This species is monogamous. Courtship includes the male chasing the female, the two hopping together through branches, the male bobbing its head and bowing, and the male making display flights with the white rump spots exposed, all accompanied with various calls.
Both sexes build the nest, but the female does more of the work. It is a cup of twigs, tendrils, and small roots held together with spider web; the walls are thin enough to see through. It is placed at varying heights, but typically about 3 m, in a bush, in a horizontal fork or in vegetation climbing or parasitic on the bush. The female lays three or less often two eggs, which are bluish to buffy green with brown and lilac spots.
Again both sexes incubate, but the female does most. The eggs hatch in about 15 days. Nestlings fledge after a similar period. Both sexes feed the young until they can feed themselves, after about seven weeks; they stay with their parents for about five months.
This species hybridises with the Southern Boubou in the south and possibly with the Swamp Boubou in the west.
In one study, Black Cuckoos parasitised 2.1% of nests, sometimes parasitising the same pair several times in a season. Tropical Boubous mob Black Cuckoos.
bird lived nine to ten years. Little is known about predation.
Traditionally, there are seven subspecies
. The most widespread subspecies is L. a. major
, found from Sierra Leone
, the southern Congo
basin, and Angola
. The nominate subspecies is found in Ethiopia
, and northern Kenya
. L. a. ambiguus
is found in the highlands of Kenya and northeastern Tanzania
. L. a. erlangeri
, of southern Somalia, is similar but smaller. L. a. sublacteus
, with the least white in the wings (sometimes none), is found in coastal Kenya, and Zanzibar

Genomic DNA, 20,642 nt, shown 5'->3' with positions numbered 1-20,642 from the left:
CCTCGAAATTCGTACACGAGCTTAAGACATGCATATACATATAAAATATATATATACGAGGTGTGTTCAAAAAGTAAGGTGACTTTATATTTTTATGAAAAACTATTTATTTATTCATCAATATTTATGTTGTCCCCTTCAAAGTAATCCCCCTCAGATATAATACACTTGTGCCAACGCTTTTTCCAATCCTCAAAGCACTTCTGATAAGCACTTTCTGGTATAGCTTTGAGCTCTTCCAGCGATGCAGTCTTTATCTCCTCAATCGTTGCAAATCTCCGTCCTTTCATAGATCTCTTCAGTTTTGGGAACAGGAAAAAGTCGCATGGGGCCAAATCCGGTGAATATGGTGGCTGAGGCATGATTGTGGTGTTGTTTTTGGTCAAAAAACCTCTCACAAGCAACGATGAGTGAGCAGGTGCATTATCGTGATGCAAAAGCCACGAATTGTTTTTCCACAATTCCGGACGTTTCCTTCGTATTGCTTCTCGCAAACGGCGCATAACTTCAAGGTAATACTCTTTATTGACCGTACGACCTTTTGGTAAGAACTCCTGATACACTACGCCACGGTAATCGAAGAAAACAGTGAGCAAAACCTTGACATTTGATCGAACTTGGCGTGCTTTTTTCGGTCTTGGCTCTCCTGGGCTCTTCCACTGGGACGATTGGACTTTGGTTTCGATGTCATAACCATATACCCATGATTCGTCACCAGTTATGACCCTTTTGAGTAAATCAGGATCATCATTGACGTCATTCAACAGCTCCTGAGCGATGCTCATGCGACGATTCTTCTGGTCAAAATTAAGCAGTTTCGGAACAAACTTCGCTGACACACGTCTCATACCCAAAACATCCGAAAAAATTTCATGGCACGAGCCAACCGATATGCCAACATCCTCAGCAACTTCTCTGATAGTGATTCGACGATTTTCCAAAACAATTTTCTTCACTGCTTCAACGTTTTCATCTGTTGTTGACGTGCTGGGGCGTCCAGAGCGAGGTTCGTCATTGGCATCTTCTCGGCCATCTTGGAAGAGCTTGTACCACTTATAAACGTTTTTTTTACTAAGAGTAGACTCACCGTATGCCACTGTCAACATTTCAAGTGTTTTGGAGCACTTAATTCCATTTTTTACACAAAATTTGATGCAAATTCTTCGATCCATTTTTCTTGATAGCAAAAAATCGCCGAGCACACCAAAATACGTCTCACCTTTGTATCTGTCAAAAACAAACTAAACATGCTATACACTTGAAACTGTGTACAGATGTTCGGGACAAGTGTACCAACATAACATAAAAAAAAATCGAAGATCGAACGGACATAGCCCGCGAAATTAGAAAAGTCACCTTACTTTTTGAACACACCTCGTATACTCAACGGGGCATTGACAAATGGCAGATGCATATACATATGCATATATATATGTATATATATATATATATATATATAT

. This is the subspecies in which an all-black morph occurs in the area around the lower Tana River
and Lamu Island
. Only major
, and ambiguus
ever show white-tipped outer tail feathers. L. a. mossambicus
occurs in the southern Democratic Republic of the Congo, eastern Zambia
, and Mozambique
; it is smaller and buffier below than the northern subspecies. L. a. limpopoensis
of southern Zimbabwe
, northern South Africa
, and western Mozambique
is the buffiest of all, without pink tones.
Recent DNA sequence data suggest the Tropical Boubou, as traditionally recognized, is polyphyletic, leading to the recommendation of treating L. (a.) major, L. (a.) erlangeri, and L. (a.) sublacteus as three separate distinct species. This study further indicated that the Bulo Burti Boubou (L. liberatus), only known from a single individual trapped in 1988, actually is a rare morph of L. (a.) erlangeri, and the former therefore should be considered a junior synonym of the latter. Consequently:
- Ethiopian Boubou (Laniarius aethiopicus).
- West African (or Tropical) Boubou (Laniarius major).
- Somali Boubou (Laniarius erlangeri) - includes the "Bulo Burti Boubou".
- Dimorphic Boubou (Laniarius sublacteus).
- Database entry includes justification for why this species is of least concern.
- Harris, Tony Shrikes and Bush-Shrikes. Princeton University Press. ISBN 0-691-07036-9.